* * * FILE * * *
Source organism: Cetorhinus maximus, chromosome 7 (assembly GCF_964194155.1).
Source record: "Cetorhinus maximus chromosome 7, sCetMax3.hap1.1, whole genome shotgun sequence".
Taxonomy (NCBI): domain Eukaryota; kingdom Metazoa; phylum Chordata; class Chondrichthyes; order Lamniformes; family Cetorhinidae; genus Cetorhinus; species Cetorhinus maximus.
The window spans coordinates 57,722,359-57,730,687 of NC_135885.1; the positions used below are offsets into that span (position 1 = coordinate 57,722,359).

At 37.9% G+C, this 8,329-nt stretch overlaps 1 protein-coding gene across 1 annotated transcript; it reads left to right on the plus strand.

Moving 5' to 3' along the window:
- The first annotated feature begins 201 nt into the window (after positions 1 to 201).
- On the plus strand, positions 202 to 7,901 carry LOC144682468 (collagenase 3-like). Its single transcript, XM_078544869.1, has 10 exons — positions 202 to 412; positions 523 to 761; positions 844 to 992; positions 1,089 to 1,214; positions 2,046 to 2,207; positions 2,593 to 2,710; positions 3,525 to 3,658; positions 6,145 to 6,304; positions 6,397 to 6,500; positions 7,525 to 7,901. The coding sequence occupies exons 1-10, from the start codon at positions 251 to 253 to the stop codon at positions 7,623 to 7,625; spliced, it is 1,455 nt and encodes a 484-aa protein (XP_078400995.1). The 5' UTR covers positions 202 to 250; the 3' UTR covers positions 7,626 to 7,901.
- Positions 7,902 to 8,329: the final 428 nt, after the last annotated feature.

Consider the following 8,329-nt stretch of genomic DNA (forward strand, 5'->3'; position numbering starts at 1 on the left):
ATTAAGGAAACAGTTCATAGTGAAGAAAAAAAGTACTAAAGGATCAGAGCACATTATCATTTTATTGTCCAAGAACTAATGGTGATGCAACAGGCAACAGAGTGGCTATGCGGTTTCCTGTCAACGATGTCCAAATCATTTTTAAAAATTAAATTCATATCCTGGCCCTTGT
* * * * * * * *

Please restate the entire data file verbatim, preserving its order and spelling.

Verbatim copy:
Source organism: Cetorhinus maximus, chromosome 7 (assembly GCF_964194155.1).
Source record: "Cetorhinus maximus chromosome 7, sCetMax3.hap1.1, whole genome shotgun sequence".
Taxonomy (NCBI): domain Eukaryota; kingdom Metazoa; phylum Chordata; class Chondrichthyes; order Lamniformes; family Cetorhinidae; genus Cetorhinus; species Cetorhinus maximus.
The window spans coordinates 57,722,359-57,730,687 of NC_135885.1; the positions used below are offsets into that span (position 1 = coordinate 57,722,359).

At 37.9% G+C, this 8,329-nt stretch overlaps 1 protein-coding gene across 1 annotated transcript; it reads left to right on the plus strand.

Moving 5' to 3' along the window:
- The first annotated feature begins 201 nt into the window (after positions 1 to 201).
- On the plus strand, positions 202 to 7,901 carry LOC144682468 (collagenase 3-like). Its single transcript, XM_078544869.1, has 10 exons — positions 202 to 412; positions 523 to 761; positions 844 to 992; positions 1,089 to 1,214; positions 2,046 to 2,207; positions 2,593 to 2,710; positions 3,525 to 3,658; positions 6,145 to 6,304; positions 6,397 to 6,500; positions 7,525 to 7,901. The coding sequence occupies exons 1-10, from the start codon at positions 251 to 253 to the stop codon at positions 7,623 to 7,625; spliced, it is 1,455 nt and encodes a 484-aa protein (XP_078400995.1). The 5' UTR covers positions 202 to 250; the 3' UTR covers positions 7,626 to 7,901.
- Positions 7,902 to 8,329: the final 428 nt, after the last annotated feature.

Consider the following 8,329-nt stretch of genomic DNA (forward strand, 5'->3'; position numbering starts at 1 on the left):
ATTAAGGAAACAGTTCATAGTGAAGAAAAAAAGTACTAAAGGATCAGAGCACATTATCATTTTATTGTCCAAGAACTAATGGTGATGCAACAGGCAACAGAGTGGCTATGCGGTTTCCTGTCAACGATGTCCAAATCATTTTTAAAAATTAAATTCATATCCTGGCCCTTGT